Shakespeare and His Betters: A History and a Criticism of the Attempts Which Have Been Made to Prove That Shakespeare's Works Were Written by Others

Synopsis

O, be some other name!
What's in a name! that which we call a rose
By any other name would smell as sweet.
SHAKESPEARE: Romeo and Juliet.

'His thesis is the perennially fascinating one--one that has become almost a national pastime--that our greatest poet was not the person we suppose him to have been.'

Thus the distinguished historian, Sir Arthur Bryant, introducing a book by Claud W. Sykes which claims that Roger Manners, fifth Earl of Rutland, wrote the plays and poems commonly attributed to the actor William Shakespeare of Stratford-on-Avon (Alias William Shakespeare?, 1947). Sir Arthur does not himself agree with the Rutland theory: 'Nothing in Mr. Sykes's narrative . . . makes me think that the William Shakespeare commemorated in Stratford church did not write his own plays.' But he admits the fascination of the thesis, and most readers, whatever their opinion, will agree with him.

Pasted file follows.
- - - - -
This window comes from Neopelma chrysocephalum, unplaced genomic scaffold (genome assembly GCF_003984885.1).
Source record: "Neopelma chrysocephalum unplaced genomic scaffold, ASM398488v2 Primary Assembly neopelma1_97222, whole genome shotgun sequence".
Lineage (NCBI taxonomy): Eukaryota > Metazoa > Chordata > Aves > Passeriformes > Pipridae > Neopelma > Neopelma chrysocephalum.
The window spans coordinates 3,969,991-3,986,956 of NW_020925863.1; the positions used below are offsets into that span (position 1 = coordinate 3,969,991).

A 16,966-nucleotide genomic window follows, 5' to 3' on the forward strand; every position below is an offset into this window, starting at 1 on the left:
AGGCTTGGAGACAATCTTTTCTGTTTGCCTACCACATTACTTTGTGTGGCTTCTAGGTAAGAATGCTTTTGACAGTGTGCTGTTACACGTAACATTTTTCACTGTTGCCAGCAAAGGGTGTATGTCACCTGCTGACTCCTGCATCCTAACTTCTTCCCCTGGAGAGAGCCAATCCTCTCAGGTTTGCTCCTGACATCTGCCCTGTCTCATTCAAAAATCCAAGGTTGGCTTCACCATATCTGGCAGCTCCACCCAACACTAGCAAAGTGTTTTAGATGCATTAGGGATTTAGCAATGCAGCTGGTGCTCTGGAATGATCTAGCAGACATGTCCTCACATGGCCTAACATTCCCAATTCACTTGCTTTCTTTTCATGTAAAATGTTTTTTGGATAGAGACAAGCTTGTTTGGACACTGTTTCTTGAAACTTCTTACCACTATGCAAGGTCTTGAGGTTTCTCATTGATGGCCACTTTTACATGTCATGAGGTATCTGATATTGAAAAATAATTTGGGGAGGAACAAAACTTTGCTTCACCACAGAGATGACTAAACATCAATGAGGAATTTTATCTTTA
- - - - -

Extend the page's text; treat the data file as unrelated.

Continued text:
The 'pastime', however, is much more than a national one: it can truly be called international. The particular theory with which the book of Mr. Sykes was concerned, the theory which gives the works of Shakespeare to the Earl of Rutland, was first put forward by German writers, then taken up by Belgian, American, and Argentinian, and has more recently been made the subject of a book written by a Russian. The Baconian theory has included in its ranks writers from England, Ireland, the United States, Canada, South Africa, Australia, France, Holland, Germany, Austria, Serbia, Hungary, Poland, and Italy. The chief propagandists for the Earl of Derby have been Frenchmen; for Florio German and Italian; for Sir Walter Raleigh American and Australian; for the Earl of Oxford British and American; while the advocates for various Group and Dual Theories have come from England, Scotland, the United States, Germany, and France. There are, in fact, few countries which have not produced at least one writer on the subject, as there are few members of the Elizabethan aristocracy . . .

Additional information

Contributors:
Includes content by:
  • Wilbur Zeigler
  • Roger Manners
Publisher: Place of publication:
  • London
Publication year:
  • 1938

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